Saturday, November 16, 2013
A GUIDE TO GIFTING IN ESTATE PLANNING
Gifting has become very popular in the past 3 years as an estate planning tool. The panic leading up to the “fiscal cliff” caused by the uncertainty over Federal tax policy, in combination with generous gift rules in 2011 & 2012, resulted in a lot gifting especially between parents and children during those years.. And it just wasn’t the rich who were gifting, many middle-class families availed themselves of the gift mechanism to re-distribute wealth to their families, and avoid having to pay estate taxes in the future.
And that the gifting rules have been extended to 2013 and beyond, and indexed for inflation, gifting has continued to be a popular and effective estate plan tool.
Many people know about the annual gift exclusion (currently $14,000), but there is a separate life-time gift exclusion which is currently $5.25 Million. Using the life-time gift exclusion is complex, and it should involve the legal assistance of an estate planning lawyer, and the tax expertise of a certified public accountant.
There are legal elements that must be met for the transfer to be a “gift”. There are (1) capacity of the donor (the giver); (2) donative intent; (3) actual transfer of the gift; and (4) receipt and acceptance by the donee. If any of these elements fail, the gift is not a gift.
In 2002, I advised a client and prepared the documents for him for a gift of stock (a controlling interest) in a family company to the client’s son. My client died in 2012, and my client’s brother sued his nephew under the legal theory that the gift was either incomplete, or it was not in compliance with a shareholder’s agreement from 1972, or that the shareholder’s agreement rendered the gift void.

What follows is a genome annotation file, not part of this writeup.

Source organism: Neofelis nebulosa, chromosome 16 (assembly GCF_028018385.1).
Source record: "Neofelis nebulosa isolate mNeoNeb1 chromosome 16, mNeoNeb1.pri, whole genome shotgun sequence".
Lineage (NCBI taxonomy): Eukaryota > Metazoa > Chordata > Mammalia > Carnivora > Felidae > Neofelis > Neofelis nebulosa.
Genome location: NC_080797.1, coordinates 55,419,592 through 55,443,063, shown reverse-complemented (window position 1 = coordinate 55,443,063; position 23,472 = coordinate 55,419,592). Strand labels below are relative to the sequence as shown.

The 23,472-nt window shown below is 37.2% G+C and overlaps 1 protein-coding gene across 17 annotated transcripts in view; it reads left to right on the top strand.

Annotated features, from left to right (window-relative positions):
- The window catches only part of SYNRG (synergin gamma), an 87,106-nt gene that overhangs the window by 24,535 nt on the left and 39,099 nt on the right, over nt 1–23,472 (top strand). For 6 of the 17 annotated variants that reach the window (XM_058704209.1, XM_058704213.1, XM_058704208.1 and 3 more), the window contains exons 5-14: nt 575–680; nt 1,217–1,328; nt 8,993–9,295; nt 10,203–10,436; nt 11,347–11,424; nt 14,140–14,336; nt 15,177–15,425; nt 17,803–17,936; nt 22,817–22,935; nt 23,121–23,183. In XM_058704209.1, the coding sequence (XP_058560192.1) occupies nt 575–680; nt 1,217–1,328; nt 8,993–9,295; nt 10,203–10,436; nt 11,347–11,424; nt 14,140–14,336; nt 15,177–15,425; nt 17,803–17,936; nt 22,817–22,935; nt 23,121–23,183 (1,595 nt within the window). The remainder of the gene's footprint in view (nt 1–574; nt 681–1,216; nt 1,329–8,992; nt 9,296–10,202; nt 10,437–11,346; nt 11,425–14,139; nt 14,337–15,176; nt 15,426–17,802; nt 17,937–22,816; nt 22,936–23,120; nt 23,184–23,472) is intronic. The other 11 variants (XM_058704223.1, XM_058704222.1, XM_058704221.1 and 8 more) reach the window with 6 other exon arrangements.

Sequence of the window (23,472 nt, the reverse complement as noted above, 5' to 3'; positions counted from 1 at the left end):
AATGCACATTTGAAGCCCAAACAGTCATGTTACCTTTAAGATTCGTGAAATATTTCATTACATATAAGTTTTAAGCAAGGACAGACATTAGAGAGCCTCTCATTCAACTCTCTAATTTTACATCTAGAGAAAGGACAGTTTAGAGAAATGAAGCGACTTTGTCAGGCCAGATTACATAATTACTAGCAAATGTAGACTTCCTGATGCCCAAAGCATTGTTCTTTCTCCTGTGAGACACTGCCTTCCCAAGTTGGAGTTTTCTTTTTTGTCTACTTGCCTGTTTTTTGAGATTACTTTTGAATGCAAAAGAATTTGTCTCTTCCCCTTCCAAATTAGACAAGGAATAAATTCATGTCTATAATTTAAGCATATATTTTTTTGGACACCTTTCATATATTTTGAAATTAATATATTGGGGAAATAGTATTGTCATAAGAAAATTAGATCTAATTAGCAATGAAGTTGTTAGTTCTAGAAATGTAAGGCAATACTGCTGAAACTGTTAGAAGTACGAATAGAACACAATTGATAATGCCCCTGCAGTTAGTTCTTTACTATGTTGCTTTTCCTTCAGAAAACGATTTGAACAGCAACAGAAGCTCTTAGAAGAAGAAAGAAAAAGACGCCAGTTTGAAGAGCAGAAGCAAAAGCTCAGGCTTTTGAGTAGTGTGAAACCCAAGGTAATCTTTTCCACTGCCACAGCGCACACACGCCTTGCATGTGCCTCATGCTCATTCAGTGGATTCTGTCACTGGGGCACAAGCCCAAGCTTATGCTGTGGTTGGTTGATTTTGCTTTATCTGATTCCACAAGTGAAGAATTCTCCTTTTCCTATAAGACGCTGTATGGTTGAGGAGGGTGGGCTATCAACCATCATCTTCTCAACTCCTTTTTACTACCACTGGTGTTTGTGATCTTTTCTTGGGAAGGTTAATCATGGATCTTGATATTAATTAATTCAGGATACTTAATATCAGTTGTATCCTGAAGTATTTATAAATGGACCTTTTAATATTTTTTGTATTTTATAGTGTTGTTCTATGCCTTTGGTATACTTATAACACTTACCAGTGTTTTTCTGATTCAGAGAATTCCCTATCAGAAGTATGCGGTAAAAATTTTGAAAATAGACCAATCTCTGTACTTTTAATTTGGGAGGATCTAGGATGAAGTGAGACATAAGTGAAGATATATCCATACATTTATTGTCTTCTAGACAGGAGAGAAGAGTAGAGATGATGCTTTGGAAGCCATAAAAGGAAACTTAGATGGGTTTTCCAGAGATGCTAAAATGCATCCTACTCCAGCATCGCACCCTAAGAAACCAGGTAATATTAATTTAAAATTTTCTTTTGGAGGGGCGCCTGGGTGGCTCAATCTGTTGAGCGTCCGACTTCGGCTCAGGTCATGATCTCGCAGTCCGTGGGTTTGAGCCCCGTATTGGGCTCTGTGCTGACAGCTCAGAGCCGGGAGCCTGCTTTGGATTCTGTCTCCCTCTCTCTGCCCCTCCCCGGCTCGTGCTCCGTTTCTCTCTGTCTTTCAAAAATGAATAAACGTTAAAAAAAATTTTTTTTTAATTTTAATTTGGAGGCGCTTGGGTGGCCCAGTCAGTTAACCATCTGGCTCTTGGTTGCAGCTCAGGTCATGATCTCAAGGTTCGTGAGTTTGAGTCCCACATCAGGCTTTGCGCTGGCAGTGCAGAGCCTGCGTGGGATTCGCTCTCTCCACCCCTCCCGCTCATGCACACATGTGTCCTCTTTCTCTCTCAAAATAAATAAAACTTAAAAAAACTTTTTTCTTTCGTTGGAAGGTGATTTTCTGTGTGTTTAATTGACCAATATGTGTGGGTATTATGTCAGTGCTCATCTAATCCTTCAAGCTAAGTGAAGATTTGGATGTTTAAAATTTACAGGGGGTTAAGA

I testified at trial on November 12, 2013 in LA Superior Court as to the events that took place in 2002, and my role as the client’s attorney in his gift of stock to his son. I established in my testimony the elements of the gift, which were set forth in the documents I had prepared 13 years ago, and signed by my client in my presence. The following day, the judge, as a matter of law, held the gift valid and not rendered void by the 1972 shareholder’s agreement.
When gifting real estate or company ownership, an appraisal or business valuation must be undertaken by a qualified appraiser or business valuation expert. The value of the asset is key to the tax reporting that the CPA must prepare for the transaction.
Labels: Dwight Edward Tompkins, estate planning attorney orange county ca, estate plans, Estate Taxes, Family Business, Gift Tax, Real Estate, taxes
I help people protect their families through affordable, personalized estate planning. Tompkins-Law.com I am in solo practice in Orange County, California where I focus on estate planning, family trusts, living trusts, wills, corporations and business succession planning. I speak Spanish and serve the latino community. Fideicomisos-Testamentos.com